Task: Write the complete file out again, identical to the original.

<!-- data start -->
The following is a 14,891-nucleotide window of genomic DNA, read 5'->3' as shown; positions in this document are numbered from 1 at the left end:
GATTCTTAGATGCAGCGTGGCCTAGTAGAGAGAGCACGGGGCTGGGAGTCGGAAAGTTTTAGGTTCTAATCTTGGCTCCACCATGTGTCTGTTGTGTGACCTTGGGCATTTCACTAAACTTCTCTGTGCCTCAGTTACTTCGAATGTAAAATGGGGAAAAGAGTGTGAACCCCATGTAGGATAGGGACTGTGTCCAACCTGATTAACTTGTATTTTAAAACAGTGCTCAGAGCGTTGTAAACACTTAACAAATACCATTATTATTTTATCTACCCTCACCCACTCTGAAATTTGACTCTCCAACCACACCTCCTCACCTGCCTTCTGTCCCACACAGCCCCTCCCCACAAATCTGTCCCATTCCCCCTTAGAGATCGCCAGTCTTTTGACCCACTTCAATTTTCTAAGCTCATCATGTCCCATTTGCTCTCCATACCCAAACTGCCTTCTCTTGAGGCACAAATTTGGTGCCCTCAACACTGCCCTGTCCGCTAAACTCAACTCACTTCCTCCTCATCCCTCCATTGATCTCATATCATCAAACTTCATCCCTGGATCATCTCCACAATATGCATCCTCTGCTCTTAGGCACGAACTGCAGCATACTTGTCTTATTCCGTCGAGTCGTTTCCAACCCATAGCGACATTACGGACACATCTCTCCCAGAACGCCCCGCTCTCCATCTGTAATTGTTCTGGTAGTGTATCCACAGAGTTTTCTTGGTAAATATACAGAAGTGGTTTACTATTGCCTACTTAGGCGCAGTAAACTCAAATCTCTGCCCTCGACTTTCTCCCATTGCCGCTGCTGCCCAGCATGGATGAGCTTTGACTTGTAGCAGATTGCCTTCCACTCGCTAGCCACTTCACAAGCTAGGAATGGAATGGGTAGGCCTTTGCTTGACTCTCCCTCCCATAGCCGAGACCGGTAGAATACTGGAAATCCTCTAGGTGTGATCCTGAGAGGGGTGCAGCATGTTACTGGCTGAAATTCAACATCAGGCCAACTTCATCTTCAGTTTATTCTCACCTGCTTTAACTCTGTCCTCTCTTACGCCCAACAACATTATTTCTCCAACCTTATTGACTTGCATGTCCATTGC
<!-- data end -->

The following is a 14,891-nucleotide window of genomic DNA, read 5'->3' as shown; positions in this document are numbered from 1 at the left end:
GATTCTTAGATGCAGCGTGGCCTAGTAGAGAGAGCACGGGGCTGGGAGTCGGAAAGTTTTAGGTTCTAATCTTGGCTCCACCATGTGTCTGTTGTGTGACCTTGGGCATTTCACTAAACTTCTCTGTGCCTCAGTTACTTCGAATGTAAAATGGGGAAAAGAGTGTGAACCCCATGTAGGATAGGGACTGTGTCCAACCTGATTAACTTGTATTTTAAAACAGTGCTCAGAGCGTTGTAAACACTTAACAAATACCATTATTATTTTATCTACCCTCACCCACTCTGAAATTTGACTCTCCAACCACACCTCCTCACCTGCCTTCTGTCCCACACAGCCCCTCCCCACAAATCTGTCCCATTCCCCCTTAGAGATCGCCAGTCTTTTGACCCACTTCAATTTTCTAAGCTCATCATGTCCCATTTGCTCTCCATACCCAAACTGCCTTCTCTTGAGGCACAAATTTGGTGCCCTCAACACTGCCCTGTCCGCTAAACTCAACTCACTTCCTCCTCATCCCTCCATTGATCTCATATCATCAAACTTCATCCCTGGATCATCTCCACAATATGCATCCTCTGCTCTTAGGCACGAACTGCAGCATACTTGTCTTATTCCGTCGAGTCGTTTCCAACCCATAGCGACATTACGGACACATCTCTCCCAGAACGCCCCGCTCTCCATCTGTAATTGTTCTGGTAGTGTATCCACAGAGTTTTCTTGGTAAATATACAGAAGTGGTTTACTATTGCCTACTTAGGCGCAGTAAACTCAAATCTCTGCCCTCGACTTTCTCCCATTGCCGCTGCTGCCCAGCATGGATGAGCTTTGACTTGTAGCAGATTGCCTTCCACTCGCTAGCCACTTCACAAGCTAGGAATGGAATGGGTAGGCCTTTGCTTGACTCTCCCTCCCATAGCCGAGACCGGTAGAATACTGGAAATCCTCTAGGTGTGATCCTGAGAGGGGTGCAGCATGTTACTGGCTGAAATTCAACATCAGGCCAACTTCATCTTCAGTTTATTCTCACCTGCTTTAACTCTGTCCTCTCTTACGCCCAACAACATTATTTCTCCAACCTTATTGACTTGCATGTCCATTGC